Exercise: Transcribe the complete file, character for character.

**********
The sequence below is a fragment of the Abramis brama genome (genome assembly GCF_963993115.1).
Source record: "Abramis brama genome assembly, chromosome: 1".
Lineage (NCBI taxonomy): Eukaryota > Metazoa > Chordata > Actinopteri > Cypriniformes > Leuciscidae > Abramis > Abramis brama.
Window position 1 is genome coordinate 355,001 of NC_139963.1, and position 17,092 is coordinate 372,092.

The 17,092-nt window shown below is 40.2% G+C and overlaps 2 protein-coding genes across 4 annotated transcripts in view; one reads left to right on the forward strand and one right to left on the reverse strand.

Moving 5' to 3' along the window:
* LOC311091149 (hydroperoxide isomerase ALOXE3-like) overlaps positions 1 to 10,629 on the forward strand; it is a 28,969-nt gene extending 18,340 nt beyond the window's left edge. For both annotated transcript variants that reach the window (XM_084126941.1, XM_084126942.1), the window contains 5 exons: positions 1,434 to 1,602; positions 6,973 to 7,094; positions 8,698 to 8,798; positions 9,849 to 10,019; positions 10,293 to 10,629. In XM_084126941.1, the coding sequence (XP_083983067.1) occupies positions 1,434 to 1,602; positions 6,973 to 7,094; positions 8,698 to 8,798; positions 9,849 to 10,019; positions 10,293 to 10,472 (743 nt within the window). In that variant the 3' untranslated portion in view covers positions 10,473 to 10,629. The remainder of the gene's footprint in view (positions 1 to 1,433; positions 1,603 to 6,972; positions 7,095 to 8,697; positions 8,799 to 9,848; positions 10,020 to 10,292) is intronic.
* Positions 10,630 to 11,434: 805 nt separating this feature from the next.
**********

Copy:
The sequence below is a fragment of the Abramis brama genome (genome assembly GCF_963993115.1).
Source record: "Abramis brama genome assembly, chromosome: 1".
Lineage (NCBI taxonomy): Eukaryota > Metazoa > Chordata > Actinopteri > Cypriniformes > Leuciscidae > Abramis > Abramis brama.
Window position 1 is genome coordinate 355,001 of NC_139963.1, and position 17,092 is coordinate 372,092.

The 17,092-nt window shown below is 40.2% G+C and overlaps 2 protein-coding genes across 4 annotated transcripts in view; one reads left to right on the forward strand and one right to left on the reverse strand.

Moving 5' to 3' along the window:
* LOC311091149 (hydroperoxide isomerase ALOXE3-like) overlaps positions 1 to 10,629 on the forward strand; it is a 28,969-nt gene extending 18,340 nt beyond the window's left edge. For both annotated transcript variants that reach the window (XM_084126941.1, XM_084126942.1), the window contains 5 exons: positions 1,434 to 1,602; positions 6,973 to 7,094; positions 8,698 to 8,798; positions 9,849 to 10,019; positions 10,293 to 10,629. In XM_084126941.1, the coding sequence (XP_083983067.1) occupies positions 1,434 to 1,602; positions 6,973 to 7,094; positions 8,698 to 8,798; positions 9,849 to 10,019; positions 10,293 to 10,472 (743 nt within the window). In that variant the 3' untranslated portion in view covers positions 10,473 to 10,629. The remainder of the gene's footprint in view (positions 1 to 1,433; positions 1,603 to 6,972; positions 7,095 to 8,697; positions 8,799 to 9,848; positions 10,020 to 10,292) is intronic.
* Positions 10,630 to 11,434: 805 nt separating this feature from the next.